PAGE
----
About two-thirds of the homes sold
during the fourth quarter of 2013 are considered "affordable" according to the National
Association of Home Builders (NAHB)/Wells Fargo Housing Opportunity Index (HOI). NAHB said on Thursday that the HOI held
steady in the fourth quarter at 64.7 percent, virtually the same as the 64.5
percent recorded in the previous quarter.
The HOI is based on the number of home
sold during the quarter that would be affordable to families earning the median
income of $64,400 assuming a 20 percent down payment. The national median home price dipped to $205,000
in the fourth quarter from $211,000 in the third, while average mortgage
interest rates rose from 4.45 percent to 4.54 percent.
"Housing affordability is
stabilizing at a time when pent-up demand and ongoing job growth are helping
housing markets across the nation to gradually strengthen," said NAHB
Chairman Kevin Kelly, a home builder and developer from Wilmington, Del.
"While this bodes well for housing in 2014, builders continue to
face challenges, including tight credit for home buyers, inaccurate appraisals,
and a shortage of workers and buildable lots."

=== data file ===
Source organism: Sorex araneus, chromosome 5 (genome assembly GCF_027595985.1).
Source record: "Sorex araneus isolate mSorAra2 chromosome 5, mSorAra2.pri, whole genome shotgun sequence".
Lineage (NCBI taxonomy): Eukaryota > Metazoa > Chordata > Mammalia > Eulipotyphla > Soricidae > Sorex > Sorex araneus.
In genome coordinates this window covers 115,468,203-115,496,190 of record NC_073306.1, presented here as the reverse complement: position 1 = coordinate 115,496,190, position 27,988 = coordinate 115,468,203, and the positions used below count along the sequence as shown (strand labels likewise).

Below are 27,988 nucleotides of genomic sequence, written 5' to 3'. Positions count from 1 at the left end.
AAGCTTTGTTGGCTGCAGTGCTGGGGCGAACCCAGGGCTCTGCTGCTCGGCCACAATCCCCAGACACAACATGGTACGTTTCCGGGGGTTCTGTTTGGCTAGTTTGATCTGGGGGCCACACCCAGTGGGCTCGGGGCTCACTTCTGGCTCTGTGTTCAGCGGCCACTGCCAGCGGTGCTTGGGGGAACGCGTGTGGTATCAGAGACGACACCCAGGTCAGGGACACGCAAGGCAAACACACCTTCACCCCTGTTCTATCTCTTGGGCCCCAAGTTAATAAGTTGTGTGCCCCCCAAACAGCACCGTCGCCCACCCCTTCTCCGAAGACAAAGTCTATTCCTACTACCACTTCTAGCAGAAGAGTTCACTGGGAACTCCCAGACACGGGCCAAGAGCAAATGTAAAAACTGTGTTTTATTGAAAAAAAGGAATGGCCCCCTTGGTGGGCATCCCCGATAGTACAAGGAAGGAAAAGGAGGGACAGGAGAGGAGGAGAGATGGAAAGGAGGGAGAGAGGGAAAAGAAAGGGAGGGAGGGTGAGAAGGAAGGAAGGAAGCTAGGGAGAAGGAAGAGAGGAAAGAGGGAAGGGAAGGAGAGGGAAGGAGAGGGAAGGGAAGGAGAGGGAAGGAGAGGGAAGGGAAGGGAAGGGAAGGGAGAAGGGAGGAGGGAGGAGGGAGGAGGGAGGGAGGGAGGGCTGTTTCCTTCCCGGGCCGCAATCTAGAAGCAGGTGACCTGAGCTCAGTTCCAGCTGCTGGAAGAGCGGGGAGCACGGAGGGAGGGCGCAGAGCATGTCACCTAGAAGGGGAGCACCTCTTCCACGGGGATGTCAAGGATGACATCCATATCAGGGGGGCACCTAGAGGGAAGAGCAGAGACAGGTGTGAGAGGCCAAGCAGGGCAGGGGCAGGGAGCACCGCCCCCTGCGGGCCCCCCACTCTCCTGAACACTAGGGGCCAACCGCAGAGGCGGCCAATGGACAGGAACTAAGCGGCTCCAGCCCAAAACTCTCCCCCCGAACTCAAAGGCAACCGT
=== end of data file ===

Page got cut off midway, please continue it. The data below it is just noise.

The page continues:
The most affordable major housing market
was Youngstown-Warren-Boardman, Ohio-Pennsylvania where 89.4 percent of homes
were affordable to those with the area's median income of $53,900. The least affordable major market for the
fifth consecutive quarter was San Francisco-San Mateo-Redwood City. There only 14.1 percent of new and existing
homes sold were affordable to those with the local median income of $101,200.
Kokomo, Indiana was the most affordable smaller market; 96.3 percent of homes
sold in the fourth quarter were affordable to those earning the median income
of $60,100. All of the five least
affordable small housing markets were in California with the least affordable
being Santa Cruz-Watsonville. There 18.6
percent of all new and existing homes sold during the quarter were affordable
to families earning the area's median income of $73,800.